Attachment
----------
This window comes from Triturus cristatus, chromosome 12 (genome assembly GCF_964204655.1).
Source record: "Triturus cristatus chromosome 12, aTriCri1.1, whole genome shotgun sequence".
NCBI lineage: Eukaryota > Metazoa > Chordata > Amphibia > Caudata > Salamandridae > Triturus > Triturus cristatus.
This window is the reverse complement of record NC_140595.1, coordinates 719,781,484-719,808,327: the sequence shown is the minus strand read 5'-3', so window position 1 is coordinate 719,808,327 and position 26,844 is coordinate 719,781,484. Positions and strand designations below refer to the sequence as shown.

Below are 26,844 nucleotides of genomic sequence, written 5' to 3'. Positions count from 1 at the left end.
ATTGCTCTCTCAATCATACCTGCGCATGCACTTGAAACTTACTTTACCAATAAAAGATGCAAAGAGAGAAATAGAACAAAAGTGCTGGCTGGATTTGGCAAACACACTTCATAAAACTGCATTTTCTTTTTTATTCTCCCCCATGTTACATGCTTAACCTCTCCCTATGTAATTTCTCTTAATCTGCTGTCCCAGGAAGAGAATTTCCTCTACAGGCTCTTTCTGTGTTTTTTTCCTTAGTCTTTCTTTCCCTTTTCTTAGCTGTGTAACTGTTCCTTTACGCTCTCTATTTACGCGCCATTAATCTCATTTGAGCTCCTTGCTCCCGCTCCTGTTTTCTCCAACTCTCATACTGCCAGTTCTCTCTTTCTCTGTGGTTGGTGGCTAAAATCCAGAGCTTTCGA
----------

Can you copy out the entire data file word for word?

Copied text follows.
This window comes from Triturus cristatus, chromosome 12 (genome assembly GCF_964204655.1).
Source record: "Triturus cristatus chromosome 12, aTriCri1.1, whole genome shotgun sequence".
NCBI lineage: Eukaryota > Metazoa > Chordata > Amphibia > Caudata > Salamandridae > Triturus > Triturus cristatus.
This window is the reverse complement of record NC_140595.1, coordinates 719,781,484-719,808,327: the sequence shown is the minus strand read 5'-3', so window position 1 is coordinate 719,808,327 and position 26,844 is coordinate 719,781,484. Positions and strand designations below refer to the sequence as shown.

Below are 26,844 nucleotides of genomic sequence, written 5' to 3'. Positions count from 1 at the left end.
ATTGCTCTCTCAATCATACCTGCGCATGCACTTGAAACTTACTTTACCAATAAAAGATGCAAAGAGAGAAATAGAACAAAAGTGCTGGCTGGATTTGGCAAACACACTTCATAAAACTGCATTTTCTTTTTTATTCTCCCCCATGTTACATGCTTAACCTCTCCCTATGTAATTTCTCTTAATCTGCTGTCCCAGGAAGAGAATTTCCTCTACAGGCTCTTTCTGTGTTTTTTTCCTTAGTCTTTCTTTCCCTTTTCTTAGCTGTGTAACTGTTCCTTTACGCTCTCTATTTACGCGCCATTAATCTCATTTGAGCTCCTTGCTCCCGCTCCTGTTTTCTCCAACTCTCATACTGCCAGTTCTCTCTTTCTCTGTGGTTGGTGGCTAAAATCCAGAGCTTTCGA